By Michael E. Brooks
“As cold water to a weary soul, so is good news from a far country” (Proverbs 25:25).
My telephone rang early one morning in Alabama. When I answered I soon recognized the caller as a preacher and good friend in Nepal. His voice was full of cheer and I quickly smiled and caught up on the good things happening to him, his family and the churches on the other side of the world. I realized as I talked that I was smiling, and after we hung up the good feeling persisted for some time. The work there was going well, our friends were healthy, and they were preparing for our arrival in the near future.
Some things just make us feel better all over. In the text quoted above, the writer of Proverbs pictures a weary traveler arriving at a well or spring late in the day, with thirst the dominant thing on his mind. There is nothing quite like cool fresh pure water at such a time. In other situations it may be a hot cup of soup, a warm fire or blanket, or a good refreshing bath. Usually, that which refreshes us meets some real and present need.
Given that fact, the role of good news in life is probably underappreciated. We live in a negative world. Most morning newspapers and evening news programs focus on crime, war, economic depression, natural disasters, accidents, illnesses, and death. They seem to be filled with anything but good news. Many dread the ringing of the telephone, or the appearance of a letter or telegram, fearing that any unexpected notification will bring only sorrow.
Good things do happen however. We are blessed in many ways, often hardly realizing or noticing them. When blessings come to us we are refreshed and made to feel good. Many such blessings come from a distance. Our world is not so large, in communications and travel at least, as it once was. Things occurring in remote places affect us more directly and more quickly than before. And we can learn of them far more easily. The time was when we had little interest in things happening much beyond our neighborhoods. Such provincialism today is not only selfish and shallow, it limits our opportunities for improvement and may even be dangerous.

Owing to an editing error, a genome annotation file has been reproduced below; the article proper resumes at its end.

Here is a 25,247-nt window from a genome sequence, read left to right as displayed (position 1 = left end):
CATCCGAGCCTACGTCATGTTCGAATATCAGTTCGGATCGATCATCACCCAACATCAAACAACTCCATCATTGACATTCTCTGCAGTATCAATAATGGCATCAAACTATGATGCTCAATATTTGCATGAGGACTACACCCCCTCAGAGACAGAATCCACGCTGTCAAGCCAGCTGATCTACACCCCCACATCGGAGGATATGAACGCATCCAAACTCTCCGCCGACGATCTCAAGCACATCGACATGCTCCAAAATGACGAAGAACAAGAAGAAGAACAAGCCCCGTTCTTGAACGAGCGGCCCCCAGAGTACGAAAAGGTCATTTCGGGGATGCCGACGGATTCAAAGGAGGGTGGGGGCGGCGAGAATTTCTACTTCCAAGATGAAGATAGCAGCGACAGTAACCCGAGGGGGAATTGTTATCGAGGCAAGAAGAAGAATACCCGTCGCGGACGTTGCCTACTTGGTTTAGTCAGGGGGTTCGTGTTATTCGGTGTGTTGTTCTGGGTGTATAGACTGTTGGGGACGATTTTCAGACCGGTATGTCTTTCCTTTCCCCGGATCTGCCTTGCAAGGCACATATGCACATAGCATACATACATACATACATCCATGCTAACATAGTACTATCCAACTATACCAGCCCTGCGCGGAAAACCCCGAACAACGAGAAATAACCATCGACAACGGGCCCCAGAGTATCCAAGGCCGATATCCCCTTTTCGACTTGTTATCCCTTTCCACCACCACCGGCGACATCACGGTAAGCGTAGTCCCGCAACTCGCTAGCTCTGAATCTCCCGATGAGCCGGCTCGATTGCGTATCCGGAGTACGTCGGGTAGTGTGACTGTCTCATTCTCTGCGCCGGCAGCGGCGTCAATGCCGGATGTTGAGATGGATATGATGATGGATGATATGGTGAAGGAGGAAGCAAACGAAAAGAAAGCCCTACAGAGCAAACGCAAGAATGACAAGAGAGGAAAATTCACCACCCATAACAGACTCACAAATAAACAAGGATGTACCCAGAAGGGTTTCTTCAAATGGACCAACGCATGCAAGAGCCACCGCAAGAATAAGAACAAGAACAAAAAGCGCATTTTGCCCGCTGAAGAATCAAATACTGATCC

As we broaden our vision to consider all parts of creation we must have two perspectives. First, what have others done that helps (or perhaps threatens) us? Are we aware of changing societies, new markets, great opportunities in other cultures? Someone in a much earlier time noted, “No man is an island”. Never has this been truer than today. We are impacted by what even a poor farmer or fisherman in Asia says, thinks or does. Global awareness prepares us to benefit from the contributions of others.
The second perspective asks, “What can I do to help others? How do my actions affect them?” Each one of our words, thoughts and actions goes much further than we realize. It is not only the person next door who is under our influence. People far from us may feel the ripples from the stones we cast into the lake. The children’s song teaches, “Be careful little hands what you do.” The rational is that God is up above, looking down on us, knowing our deeds. That is true of all of us. But a further motive for care in all we do is that others are affected, some even who are far away. Christians especially should accept that responsibility with soberness. The wonderful aspect of this is that we are able to do and say good things that affect people positively, even in a far country.
By Michael E. Brooks